Under pre-1978 regulations, the CAB set airfares high to guarantee profitability (a 12 percent return) even if planes flew 45 percent empty. There was no incentive to control costs or to try filling those empty seats by offering discounts (which were banned). From 1938 to 1978, the CAB did not allow a single new company to enter the business, although the CAB received 79 such applications after 1950. Even privileged airlines within this overprotected cartel could rarely gain authority to add a route.
"Carriers like TWA, Pan American World Airways, Eastern and Braniff ... could not compete in a deregulated industry," The New York Times observes. So what? Delta acquired Pan Am, and American acquired TWA. Eastern Airlines' planes and routes were taken over by American, Continental and the Trump Shuttle. "Previous airline crises," the article points out, "prompted competitive solutions, including mergers, the development of frequent-flier programs to help retain customers and computerized reservation systems, which helped airlines manage their inventories of unsold tickets and decide when to cut fares."
If airlines that can't compete today were instead bailed-out by protectionist regulation, they might still go under (as six did under the CAB) because artificially high fares would discourage travel, encourage costly non-price competition in frills and make it easier for airline unions to hold the traveling public up for ransom.
Union leaders obviously believe they could siphon-off any monopoly profits resulting from reregulation, leaving the airlines no more profitable than before. The head of one union "wants the Transportation Department to require airlines to charge at least what it costs them to transport passengers." A rival union "has floated a proposal to charge a set fee per mile for plane tickets."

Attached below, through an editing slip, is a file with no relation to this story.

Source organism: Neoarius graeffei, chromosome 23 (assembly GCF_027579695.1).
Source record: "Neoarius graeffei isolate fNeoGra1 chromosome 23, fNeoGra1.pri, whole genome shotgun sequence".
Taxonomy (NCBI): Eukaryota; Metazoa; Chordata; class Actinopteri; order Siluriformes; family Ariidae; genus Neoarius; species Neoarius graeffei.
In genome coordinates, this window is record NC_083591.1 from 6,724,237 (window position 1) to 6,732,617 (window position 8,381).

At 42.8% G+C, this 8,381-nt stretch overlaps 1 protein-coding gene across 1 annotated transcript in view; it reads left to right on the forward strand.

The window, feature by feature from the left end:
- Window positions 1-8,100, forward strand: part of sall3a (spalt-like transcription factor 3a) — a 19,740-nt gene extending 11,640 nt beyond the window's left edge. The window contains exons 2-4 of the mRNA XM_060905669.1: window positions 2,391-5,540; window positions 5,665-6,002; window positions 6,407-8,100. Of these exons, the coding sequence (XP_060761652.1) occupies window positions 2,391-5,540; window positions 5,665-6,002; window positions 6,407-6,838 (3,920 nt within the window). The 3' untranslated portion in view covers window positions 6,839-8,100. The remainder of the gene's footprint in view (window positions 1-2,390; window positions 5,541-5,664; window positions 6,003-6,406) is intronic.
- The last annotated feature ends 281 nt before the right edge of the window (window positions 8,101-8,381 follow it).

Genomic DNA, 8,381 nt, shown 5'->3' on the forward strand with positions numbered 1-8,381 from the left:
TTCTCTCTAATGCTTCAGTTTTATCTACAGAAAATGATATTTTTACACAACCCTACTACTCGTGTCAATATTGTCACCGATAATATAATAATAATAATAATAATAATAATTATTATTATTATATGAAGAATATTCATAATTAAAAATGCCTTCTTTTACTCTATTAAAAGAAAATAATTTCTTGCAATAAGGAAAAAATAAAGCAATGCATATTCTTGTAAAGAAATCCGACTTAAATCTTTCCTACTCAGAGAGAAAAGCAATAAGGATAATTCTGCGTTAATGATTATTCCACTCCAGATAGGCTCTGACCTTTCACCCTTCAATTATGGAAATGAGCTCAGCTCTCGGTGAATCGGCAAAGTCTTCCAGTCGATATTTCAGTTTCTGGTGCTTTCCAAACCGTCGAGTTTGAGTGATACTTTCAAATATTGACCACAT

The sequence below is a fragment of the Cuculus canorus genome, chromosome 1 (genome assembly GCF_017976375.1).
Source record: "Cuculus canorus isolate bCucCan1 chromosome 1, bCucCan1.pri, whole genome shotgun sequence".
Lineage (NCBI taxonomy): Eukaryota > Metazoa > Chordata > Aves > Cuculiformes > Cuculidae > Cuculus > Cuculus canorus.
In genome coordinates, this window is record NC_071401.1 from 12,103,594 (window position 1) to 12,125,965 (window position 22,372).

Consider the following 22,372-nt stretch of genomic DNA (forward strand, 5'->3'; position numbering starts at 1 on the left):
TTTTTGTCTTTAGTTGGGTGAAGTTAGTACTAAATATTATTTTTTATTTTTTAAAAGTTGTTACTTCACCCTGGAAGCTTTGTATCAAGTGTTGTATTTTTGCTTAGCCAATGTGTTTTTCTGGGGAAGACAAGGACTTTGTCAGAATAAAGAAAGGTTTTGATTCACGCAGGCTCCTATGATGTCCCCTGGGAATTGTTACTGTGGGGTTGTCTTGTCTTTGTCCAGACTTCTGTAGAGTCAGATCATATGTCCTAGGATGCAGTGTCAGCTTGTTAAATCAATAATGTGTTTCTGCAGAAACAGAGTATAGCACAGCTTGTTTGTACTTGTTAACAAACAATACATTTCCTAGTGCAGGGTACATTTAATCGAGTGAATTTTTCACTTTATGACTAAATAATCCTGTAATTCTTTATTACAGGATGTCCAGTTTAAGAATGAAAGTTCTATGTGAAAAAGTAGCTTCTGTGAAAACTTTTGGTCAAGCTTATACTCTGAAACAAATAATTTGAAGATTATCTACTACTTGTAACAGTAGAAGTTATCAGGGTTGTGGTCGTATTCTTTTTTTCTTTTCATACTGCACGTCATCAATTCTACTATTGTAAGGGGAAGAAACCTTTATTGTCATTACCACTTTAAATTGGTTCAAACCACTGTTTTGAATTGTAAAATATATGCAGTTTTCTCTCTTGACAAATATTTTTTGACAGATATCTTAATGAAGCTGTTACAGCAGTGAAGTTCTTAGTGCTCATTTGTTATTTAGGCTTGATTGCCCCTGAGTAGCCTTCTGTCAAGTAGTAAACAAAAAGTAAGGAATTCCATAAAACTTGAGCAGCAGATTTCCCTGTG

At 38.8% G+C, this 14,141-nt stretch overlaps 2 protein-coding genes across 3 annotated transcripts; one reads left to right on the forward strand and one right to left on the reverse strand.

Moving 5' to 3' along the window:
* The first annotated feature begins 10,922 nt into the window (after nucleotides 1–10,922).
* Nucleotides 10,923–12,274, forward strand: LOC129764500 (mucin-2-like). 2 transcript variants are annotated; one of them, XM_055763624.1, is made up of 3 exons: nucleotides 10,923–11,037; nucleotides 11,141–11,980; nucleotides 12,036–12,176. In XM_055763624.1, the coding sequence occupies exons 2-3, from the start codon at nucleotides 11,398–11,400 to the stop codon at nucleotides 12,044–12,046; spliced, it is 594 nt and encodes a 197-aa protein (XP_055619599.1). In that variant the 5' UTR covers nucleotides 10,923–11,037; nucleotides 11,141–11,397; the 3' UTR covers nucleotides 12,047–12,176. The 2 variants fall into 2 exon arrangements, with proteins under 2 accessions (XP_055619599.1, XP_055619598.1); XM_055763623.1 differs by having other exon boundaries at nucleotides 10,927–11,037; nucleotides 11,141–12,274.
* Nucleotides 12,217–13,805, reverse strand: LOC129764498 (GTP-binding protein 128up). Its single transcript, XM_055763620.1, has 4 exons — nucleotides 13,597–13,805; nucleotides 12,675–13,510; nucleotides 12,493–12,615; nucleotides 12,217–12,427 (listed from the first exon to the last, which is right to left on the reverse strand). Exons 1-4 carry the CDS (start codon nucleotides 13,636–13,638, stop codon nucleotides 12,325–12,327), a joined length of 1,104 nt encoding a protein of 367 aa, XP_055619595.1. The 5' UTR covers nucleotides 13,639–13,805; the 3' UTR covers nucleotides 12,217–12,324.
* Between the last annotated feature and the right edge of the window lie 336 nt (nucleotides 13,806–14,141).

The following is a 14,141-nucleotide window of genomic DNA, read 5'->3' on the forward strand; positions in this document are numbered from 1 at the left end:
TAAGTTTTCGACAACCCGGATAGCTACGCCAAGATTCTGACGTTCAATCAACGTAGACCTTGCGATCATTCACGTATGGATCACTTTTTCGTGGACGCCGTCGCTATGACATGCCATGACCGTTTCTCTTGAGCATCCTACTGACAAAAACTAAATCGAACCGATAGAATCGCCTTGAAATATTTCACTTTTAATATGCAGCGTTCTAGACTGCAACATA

Both excuses for banning discounts confuse average cost per passenger on board (which is about a third higher among that Big Six than among their scrappy rivals) with the low marginal cost of adding another passenger to a flight that is not full. If airlines were forced to charge the same price for every seat, you can be sure that price would be high and the planes would once again fly 50 percent to 60 percent empty.
A Washington Post article about airline fares claimed "business travelers have felt like captives, singled out by the cost of walk-up fares that, until last week, had outpaced the consumer price index since airline deregulation." The source was some figures from USA Today travel columnist Joe Brancatelli. Yet Brancatelli's usual advice to travelers is to skip the Big Six and instead fly Southwest, Jet Blue, ATA, America West, Frontier, Spirit, Air Tran, Midwest Express, Aloha or Independence Air.
Those who plead for greater government involvement in business, whether that means complaining that Chinese clothing is too cheap or that Wal-Mart's prices are too low, are really just hoping to enlist the government's help in profiting from higher prices.
Government regulation of airline fares, like government regulation of everything from milk to peanuts, was simply a political-industrial conspiracy to gouge consumers. The expression "let the buyer beware" is particularly appropriate when it comes to listening to interest group excuses for special protection against competition and low prices.